ZFIN ID: ZDB-PUB-210115-5
The FGF-AKT pathway is necessary for cardiomyocyte survival for heart regeneration in zebrafish
Tahara, N., Akiyama, R., Wang, J., Kawakami, H., Bessho, Y., Kawakami, Y.
Date: 2021
Source: Developmental Biology   472: 30-37 (Journal)
Registered Authors: Akiyama, Ryutaro, Bessho, Yasumasa, Kawakami, Hiroko, Kawakami, Yasuhiko, Tahara, Naoyuki
Keywords: AKT pathway, Cardiomyocytes, Cell survival, Fibroblast growth factor, Heart regeneration, Zebrafish
MeSH Terms:
  • Animals
  • Animals, Genetically Modified
  • Cell Proliferation/drug effects
  • Cell Proliferation/genetics
  • Cell Survival/drug effects
  • Cell Survival/genetics
  • Chromones/pharmacology
  • Fibroblast Growth Factors/genetics
  • Fibroblast Growth Factors/metabolism*
  • Heart Injuries/metabolism
  • Morpholines/pharmacology
  • Myocytes, Cardiac/metabolism*
  • Phosphorylation/drug effects
  • Phosphorylation/genetics
  • Proto-Oncogene Proteins c-akt/antagonists & inhibitors
  • Proto-Oncogene Proteins c-akt/metabolism*
  • Regeneration/drug effects
  • Regeneration/genetics*
  • Signal Transduction/genetics*
  • Zebrafish/metabolism*
  • Zebrafish Proteins/metabolism*
PubMed: 33444612 Full text @ Dev. Biol.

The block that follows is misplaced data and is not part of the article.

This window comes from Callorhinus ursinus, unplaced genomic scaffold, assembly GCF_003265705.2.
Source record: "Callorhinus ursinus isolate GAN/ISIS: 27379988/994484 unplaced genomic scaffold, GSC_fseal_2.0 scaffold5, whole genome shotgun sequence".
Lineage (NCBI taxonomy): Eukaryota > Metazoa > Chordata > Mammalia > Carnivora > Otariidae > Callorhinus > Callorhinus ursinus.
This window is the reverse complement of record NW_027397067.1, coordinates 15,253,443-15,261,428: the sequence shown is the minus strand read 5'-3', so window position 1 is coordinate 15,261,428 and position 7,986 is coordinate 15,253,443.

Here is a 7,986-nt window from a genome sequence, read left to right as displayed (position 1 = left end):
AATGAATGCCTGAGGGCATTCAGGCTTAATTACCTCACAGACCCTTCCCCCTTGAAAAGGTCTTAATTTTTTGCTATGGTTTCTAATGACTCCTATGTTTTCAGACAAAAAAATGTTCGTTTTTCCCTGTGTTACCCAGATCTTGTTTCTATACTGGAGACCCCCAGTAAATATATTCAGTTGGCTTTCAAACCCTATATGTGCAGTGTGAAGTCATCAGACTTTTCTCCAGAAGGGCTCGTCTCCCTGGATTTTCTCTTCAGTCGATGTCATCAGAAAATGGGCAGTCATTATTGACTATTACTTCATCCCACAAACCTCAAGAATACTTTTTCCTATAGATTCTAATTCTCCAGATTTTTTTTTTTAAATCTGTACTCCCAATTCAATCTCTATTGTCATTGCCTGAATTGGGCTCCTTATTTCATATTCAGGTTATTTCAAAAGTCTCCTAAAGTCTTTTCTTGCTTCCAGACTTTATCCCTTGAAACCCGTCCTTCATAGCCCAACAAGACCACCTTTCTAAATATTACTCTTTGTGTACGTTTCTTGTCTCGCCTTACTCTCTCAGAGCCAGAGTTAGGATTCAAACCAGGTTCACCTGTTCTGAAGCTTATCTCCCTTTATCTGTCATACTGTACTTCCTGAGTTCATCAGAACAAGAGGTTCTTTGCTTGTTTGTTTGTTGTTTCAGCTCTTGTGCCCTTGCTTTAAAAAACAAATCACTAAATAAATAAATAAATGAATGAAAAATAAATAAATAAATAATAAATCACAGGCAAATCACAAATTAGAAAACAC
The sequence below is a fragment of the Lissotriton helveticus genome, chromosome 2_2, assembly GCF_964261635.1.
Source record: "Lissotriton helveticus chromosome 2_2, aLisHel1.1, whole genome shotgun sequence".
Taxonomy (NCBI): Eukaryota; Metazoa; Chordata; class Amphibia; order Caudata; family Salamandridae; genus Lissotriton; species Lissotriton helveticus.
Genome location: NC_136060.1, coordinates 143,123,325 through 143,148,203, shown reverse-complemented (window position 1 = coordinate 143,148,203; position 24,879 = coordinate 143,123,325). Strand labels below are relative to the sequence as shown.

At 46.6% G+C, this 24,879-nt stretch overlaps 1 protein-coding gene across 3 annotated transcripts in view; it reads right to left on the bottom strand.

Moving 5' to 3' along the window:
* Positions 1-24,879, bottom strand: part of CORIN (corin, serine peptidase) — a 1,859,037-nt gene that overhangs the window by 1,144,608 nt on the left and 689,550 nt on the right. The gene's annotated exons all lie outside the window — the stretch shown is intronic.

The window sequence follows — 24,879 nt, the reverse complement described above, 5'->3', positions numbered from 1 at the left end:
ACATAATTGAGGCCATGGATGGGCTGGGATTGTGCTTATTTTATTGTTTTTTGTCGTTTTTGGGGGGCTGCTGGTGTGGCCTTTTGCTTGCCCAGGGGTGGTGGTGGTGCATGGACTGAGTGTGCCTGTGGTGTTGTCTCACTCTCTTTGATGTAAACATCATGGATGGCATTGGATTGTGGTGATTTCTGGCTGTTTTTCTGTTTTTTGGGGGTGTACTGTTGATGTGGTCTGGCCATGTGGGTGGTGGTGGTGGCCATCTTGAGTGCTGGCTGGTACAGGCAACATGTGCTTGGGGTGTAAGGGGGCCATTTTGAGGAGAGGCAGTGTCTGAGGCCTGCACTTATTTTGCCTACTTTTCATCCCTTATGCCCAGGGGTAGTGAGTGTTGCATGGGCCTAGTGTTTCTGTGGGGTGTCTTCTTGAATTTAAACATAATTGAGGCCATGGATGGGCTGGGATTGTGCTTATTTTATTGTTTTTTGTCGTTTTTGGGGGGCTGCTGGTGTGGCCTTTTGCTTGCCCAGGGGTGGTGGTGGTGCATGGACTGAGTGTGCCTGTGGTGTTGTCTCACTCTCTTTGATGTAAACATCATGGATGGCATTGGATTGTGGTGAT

Zebrafish have a remarkable ability to regenerate the myocardium after injury by proliferation of pre-existing cardiomyocytes. Fibroblast growth factor (FGF) signaling is known to play a critical role in zebrafish heart regeneration through promotion of neovascularization of the regenerating myocardium. Here, we define an additional function of FGF signaling in the zebrafish myocardium after injury. We find that FGF signaling is active in a small fraction of cardiomyocytes before injury, and that the number of FGF signaling-positive cardiomyocytes increases after amputation-induced injury. We show that ERK phosphorylation is prominent in endothelial cells, but not in cardiomyocytes. In contrast, basal levels of phospho-AKT positive cardiomyocytes are detected before injury, and the ratio of phosphorylated AKT-positive cardiomyocytes increases after injury, indicating a role of AKT signaling in cardiomyocytes following injury. Inhibition of FGF signaling reduced the number of phosphorylated AKT-positive cardiomyocytes and increased cardiomyocyte death without injury. Heart injury did not induce cardiomyocyte death; however, heart injury in combination with inhibition of FGF signaling caused significant increase in cardiomyocyte death. Pharmacological inhibition of AKT signaling after heart injury also caused increased cardiomyocyte death. Our data support the idea that FGF-AKT signaling-dependent cardiomyocyte survival is necessary for subsequent heart regeneration.